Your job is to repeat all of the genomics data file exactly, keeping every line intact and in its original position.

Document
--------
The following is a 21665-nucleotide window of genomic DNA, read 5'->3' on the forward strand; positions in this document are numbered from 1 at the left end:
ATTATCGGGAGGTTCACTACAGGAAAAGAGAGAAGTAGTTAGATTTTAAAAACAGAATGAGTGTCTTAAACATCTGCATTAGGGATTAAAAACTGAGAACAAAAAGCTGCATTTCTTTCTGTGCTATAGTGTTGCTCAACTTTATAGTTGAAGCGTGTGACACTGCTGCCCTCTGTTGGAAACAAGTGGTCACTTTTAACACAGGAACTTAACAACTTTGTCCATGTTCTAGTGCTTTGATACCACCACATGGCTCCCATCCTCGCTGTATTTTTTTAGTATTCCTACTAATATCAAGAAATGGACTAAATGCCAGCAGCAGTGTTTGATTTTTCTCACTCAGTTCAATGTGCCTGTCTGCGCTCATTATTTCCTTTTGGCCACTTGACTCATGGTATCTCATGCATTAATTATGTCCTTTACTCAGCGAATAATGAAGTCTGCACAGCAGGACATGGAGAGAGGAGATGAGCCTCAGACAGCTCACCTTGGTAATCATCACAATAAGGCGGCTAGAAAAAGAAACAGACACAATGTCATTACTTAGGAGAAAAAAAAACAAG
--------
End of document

The following is a 21665-nucleotide window of genomic DNA, read 5'->3' on the forward strand; positions in this document are numbered from 1 at the left end:
ATTATCGGGAGGTTCACTACAGGAAAAGAGAGAAGTAGTTAGATTTTAAAAACAGAATGAGTGTCTTAAACATCTGCATTAGGGATTAAAAACTGAGAACAAAAAGCTGCATTTCTTTCTGTGCTATAGTGTTGCTCAACTTTATAGTTGAAGCGTGTGACACTGCTGCCCTCTGTTGGAAACAAGTGGTCACTTTTAACACAGGAACTTAACAACTTTGTCCATGTTCTAGTGCTTTGATACCACCACATGGCTCCCATCCTCGCTGTATTTTTTTAGTATTCCTACTAATATCAAGAAATGGACTAAATGCCAGCAGCAGTGTTTGATTTTTCTCACTCAGTTCAATGTGCCTGTCTGCGCTCATTATTTCCTTTTGGCCACTTGACTCATGGTATCTCATGCATTAATTATGTCCTTTACTCAGCGAATAATGAAGTCTGCACAGCAGGACATGGAGAGAGGAGATGAGCCTCAGACAGCTCACCTTGGTAATCATCACAATAAGGCGGCTAGAAAAAGAAACAGACACAATGTCATTACTTAGGAGAAAAAAAAACAAG